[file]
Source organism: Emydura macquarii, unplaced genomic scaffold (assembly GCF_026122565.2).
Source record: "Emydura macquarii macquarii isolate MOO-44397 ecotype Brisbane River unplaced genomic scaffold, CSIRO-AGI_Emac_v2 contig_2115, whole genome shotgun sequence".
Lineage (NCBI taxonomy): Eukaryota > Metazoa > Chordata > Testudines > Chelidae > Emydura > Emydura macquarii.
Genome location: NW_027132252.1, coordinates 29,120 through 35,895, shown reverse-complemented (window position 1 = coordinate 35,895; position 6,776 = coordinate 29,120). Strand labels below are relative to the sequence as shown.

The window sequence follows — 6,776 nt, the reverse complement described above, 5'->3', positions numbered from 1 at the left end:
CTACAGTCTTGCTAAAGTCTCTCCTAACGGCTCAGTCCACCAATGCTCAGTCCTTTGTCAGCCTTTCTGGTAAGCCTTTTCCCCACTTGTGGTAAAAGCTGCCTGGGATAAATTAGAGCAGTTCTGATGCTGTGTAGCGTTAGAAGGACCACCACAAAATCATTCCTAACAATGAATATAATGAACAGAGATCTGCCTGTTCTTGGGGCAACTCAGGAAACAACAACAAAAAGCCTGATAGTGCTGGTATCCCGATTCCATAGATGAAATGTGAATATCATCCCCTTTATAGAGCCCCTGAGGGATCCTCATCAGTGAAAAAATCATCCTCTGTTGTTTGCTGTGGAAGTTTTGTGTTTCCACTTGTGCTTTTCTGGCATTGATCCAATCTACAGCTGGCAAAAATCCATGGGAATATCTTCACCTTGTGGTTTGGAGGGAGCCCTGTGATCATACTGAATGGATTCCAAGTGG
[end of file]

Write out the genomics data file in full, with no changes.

Source organism: Emydura macquarii, unplaced genomic scaffold (assembly GCF_026122565.2).
Source record: "Emydura macquarii macquarii isolate MOO-44397 ecotype Brisbane River unplaced genomic scaffold, CSIRO-AGI_Emac_v2 contig_2115, whole genome shotgun sequence".
Lineage (NCBI taxonomy): Eukaryota > Metazoa > Chordata > Testudines > Chelidae > Emydura > Emydura macquarii.
Genome location: NW_027132252.1, coordinates 29,120 through 35,895, shown reverse-complemented (window position 1 = coordinate 35,895; position 6,776 = coordinate 29,120). Strand labels below are relative to the sequence as shown.

The window sequence follows — 6,776 nt, the reverse complement described above, 5'->3', positions numbered from 1 at the left end:
CTACAGTCTTGCTAAAGTCTCTCCTAACGGCTCAGTCCACCAATGCTCAGTCCTTTGTCAGCCTTTCTGGTAAGCCTTTTCCCCACTTGTGGTAAAAGCTGCCTGGGATAAATTAGAGCAGTTCTGATGCTGTGTAGCGTTAGAAGGACCACCACAAAATCATTCCTAACAATGAATATAATGAACAGAGATCTGCCTGTTCTTGGGGCAACTCAGGAAACAACAACAAAAAGCCTGATAGTGCTGGTATCCCGATTCCATAGATGAAATGTGAATATCATCCCCTTTATAGAGCCCCTGAGGGATCCTCATCAGTGAAAAAATCATCCTCTGTTGTTTGCTGTGGAAGTTTTGTGTTTCCACTTGTGCTTTTCTGGCATTGATCCAATCTACAGCTGGCAAAAATCCATGGGAATATCTTCACCTTGTGGTTTGGAGGGAGCCCTGTGATCATACTGAATGGATTCCAAGTGG